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It Was Faith That Made The Fantasy
C.S. Lewis's Christian Fable About to Find New Audiences

By Richard N. Ostling
Associated Press
Saturday, December 3, 2005; B09

During the 42 years since his death, the prolific C.S. Lewis has never failed to lure hordes of fans to his writings -- nor has the Oxford and Cambridge literature scholar ceased to rouse antipathy from religious skeptics.

Now, next week's release of the lavish Disney-Walden Media film "The Chronicles of Narnia: The Lion, the Witch and the Wardrobe," based on the first of Lewis's seven children's novels, is creating a new round of Lewis mania.

Besides parallel marketing blitzes for religious and secular audiences, new editions of Lewis's works have been published, as have numerous books and articles about him and the film. There are new study guides, lectures, Internet chatter, audiotapes, music CDs, games -- and one legal threat.

Americans United for Separation of Church and State has informed Florida Gov. Jeb Bush (R) that he offended the U.S. Constitution by choosing "Lion" for his state's annual student reading campaign because it's "filled with allusions to Christianity."

True enough, the lion of "Lion" is a Christ figure, and the other novels are filled with biblical themes, although many readers -- including Harry Potter creator J.K. Rowling -- have said they adored Lewis's stories as children but only grasped their Christian inspiration as adults.

The Narnia series, published from 1950 to 1956, originated while Lewis was suffering physical exhaustion and caring for his alcoholic brother, Warren, and the ailing mother of a deceased Army buddy.

The books are considered children's classics, with 85 million copies sold. That far outpaces the still-steady readership for his more overtly Christian titles, including "The Problem of Pain," "The Screwtape Letters," "The Great Divorce," "Miracles" and "Mere Christianity."

At least modest movie success seems assured, considering the box office for good-vs.-evil fantasy epics such as the Harry Potter movies and the "Lord of the Rings" series, based on books by J.R.R. Tolkien.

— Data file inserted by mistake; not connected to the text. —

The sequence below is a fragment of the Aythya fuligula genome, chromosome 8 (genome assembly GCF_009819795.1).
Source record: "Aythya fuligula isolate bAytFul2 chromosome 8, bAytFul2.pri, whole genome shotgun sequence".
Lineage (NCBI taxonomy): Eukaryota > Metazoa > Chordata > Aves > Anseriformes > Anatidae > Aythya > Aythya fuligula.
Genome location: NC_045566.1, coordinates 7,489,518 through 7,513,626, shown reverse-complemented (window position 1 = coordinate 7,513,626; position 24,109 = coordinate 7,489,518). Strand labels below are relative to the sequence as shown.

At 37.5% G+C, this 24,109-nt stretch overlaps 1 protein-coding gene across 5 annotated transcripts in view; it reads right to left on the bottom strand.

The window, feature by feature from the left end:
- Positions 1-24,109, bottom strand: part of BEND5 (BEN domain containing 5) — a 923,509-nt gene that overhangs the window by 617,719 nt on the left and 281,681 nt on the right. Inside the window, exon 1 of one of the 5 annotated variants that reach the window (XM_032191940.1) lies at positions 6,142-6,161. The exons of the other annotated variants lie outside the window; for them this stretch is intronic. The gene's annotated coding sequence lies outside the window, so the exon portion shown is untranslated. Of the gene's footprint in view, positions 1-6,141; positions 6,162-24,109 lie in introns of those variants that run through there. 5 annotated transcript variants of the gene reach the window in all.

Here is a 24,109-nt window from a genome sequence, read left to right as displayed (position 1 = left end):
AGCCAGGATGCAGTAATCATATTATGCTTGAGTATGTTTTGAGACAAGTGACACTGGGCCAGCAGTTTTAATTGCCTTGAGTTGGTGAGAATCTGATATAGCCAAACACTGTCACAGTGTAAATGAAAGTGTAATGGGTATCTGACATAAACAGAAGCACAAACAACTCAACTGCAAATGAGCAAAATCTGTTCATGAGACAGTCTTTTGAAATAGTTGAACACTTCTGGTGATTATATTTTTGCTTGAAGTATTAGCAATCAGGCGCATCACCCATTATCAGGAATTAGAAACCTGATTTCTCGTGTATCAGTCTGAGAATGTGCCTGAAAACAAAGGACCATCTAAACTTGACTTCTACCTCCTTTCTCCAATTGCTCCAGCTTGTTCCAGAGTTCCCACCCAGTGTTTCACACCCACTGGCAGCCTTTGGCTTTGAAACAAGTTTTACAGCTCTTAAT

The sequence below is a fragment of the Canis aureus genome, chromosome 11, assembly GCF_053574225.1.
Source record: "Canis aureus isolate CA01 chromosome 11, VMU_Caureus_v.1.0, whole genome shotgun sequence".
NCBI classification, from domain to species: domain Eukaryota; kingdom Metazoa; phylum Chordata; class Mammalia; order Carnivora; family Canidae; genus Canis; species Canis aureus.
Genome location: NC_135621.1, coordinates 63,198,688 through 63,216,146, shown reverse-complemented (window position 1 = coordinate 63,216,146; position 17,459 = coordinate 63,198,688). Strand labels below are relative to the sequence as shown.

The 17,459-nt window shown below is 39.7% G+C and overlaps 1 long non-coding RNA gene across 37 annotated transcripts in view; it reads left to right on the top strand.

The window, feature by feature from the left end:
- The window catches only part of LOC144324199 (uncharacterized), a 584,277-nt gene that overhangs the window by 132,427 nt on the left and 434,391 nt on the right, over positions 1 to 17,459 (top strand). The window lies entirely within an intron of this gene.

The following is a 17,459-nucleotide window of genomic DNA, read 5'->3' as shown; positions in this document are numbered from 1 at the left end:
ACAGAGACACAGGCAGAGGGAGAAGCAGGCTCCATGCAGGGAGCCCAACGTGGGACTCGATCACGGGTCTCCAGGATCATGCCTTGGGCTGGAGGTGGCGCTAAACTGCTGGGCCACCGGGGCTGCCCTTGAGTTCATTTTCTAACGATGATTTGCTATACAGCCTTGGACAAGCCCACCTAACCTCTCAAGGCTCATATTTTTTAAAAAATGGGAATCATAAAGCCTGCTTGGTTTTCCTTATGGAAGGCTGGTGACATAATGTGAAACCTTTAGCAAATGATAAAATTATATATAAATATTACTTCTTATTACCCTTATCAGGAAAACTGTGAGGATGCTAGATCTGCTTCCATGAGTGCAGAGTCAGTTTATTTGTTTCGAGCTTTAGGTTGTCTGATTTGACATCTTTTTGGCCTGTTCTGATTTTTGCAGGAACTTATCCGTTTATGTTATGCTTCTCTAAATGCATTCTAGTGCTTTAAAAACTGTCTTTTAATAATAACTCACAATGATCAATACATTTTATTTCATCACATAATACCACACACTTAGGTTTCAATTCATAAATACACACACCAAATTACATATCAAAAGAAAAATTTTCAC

Tolkien and Lewis were close Oxford colleagues whose friendship eventually cooled. Lewis was a "Rings" enthusiast, but Tolkien loathed the Narnia books. Yet Narnia probably wouldn't exist without Tolkien.

As a young don, Lewis was a thoroughgoing skeptic who dismissed Christianity, in part, because it resembled ancient pagan myths about dying-and-rising deities.

In 1931, the devoutly Roman Catholic Tolkien and another Christian scholar spent a long evening with "Jack" Lewis arguing religion. Lewis wrote a friend that they had convinced him "the story of Christ is simply a true myth: a myth working on us in the same way as the others but with the tremendous difference that it really happened."

Earlier, in 1929, Lewis had come to believe in God, though not in Christ. As his autobiography recounts, "I gave in, and admitted that God was God, and knelt and prayed: perhaps, that night, the most dejected and reluctant convert in all England."

Conversion unleashed creative powers that made Lewis a celebrated champion of orthodox Christian belief. Bryan Stone of Boston University's divinity school thinks Lewis has few rivals as an intelligent and serious exponent of Christianity with broad popular appeal. He expects Disney's movie will draw readers to the explicitly religious books as well as the Narnia tales, with their Christian undertones.

Although Narnia appeals to believers and nonbelievers alike, reactions to Lewis as a religious thinker often depend on the beholder's attitude: The author's ecumenical but strongly traditional form of Christianity attracts some and repels others.

Alan Jacobs of Wheaton College in Illinois observed that "Lewis inspires really extraordinary levels of devotion. He can also inspire extraordinary levels of hostility" from the likes of fantasy author Philip Pullman, whose works are often regarded as anti-Christian.

Narnia fans are extraordinarily defensive. Jacobs said he has been greeted with harsh reactions from some fellow evangelicals because his "The Narnian: The Life and Imagination of C.S. Lewis" (HarperSanFrancisco) raises questions about "Saint Jack."

J. Stanley Mattson of the C.S. Lewis Foundation recalled a liberal British priest telling him: "You realize, Lewis was the most hated man in Cambridge." Yet a nonreligious professor remembered Lewis as "one of the most delightful men here."

Today, Americans are more interested in Lewis than his fellow Britons are.

It's telling that Jacobs's college, not Oxford or Cambridge, sponsors a study center devoted to Lewis and his friends, and Mattson's California-based foundation bought Lewis's Oxford home for a shrine and sponsors Oxford and Cambridge seminars about him.

Why?

"The English side has become so secularized. . . . They're just not interested in the subject," said the Rev. Clair McPherson, an Episcopal priest who is delivering Lewis lectures at New York's Trinity Church.

Many mainline Protestants in the United States also have moved beyond Lewis's robustly conservative brand of belief, Jacobs said, so excitement about Lewis's Christian books "is largely a function of the evangelical and conservative Catholic worlds. But those are big worlds."

Admirers appreciate Lewis's skill with rational arguments on behalf of the faith, but Jacobs said his greater achievement is in "making holiness and the Christian life attractive, beautiful and radiant" for adults and the delighted youngsters who explore Narnia.

© 2005 The Washington Post Company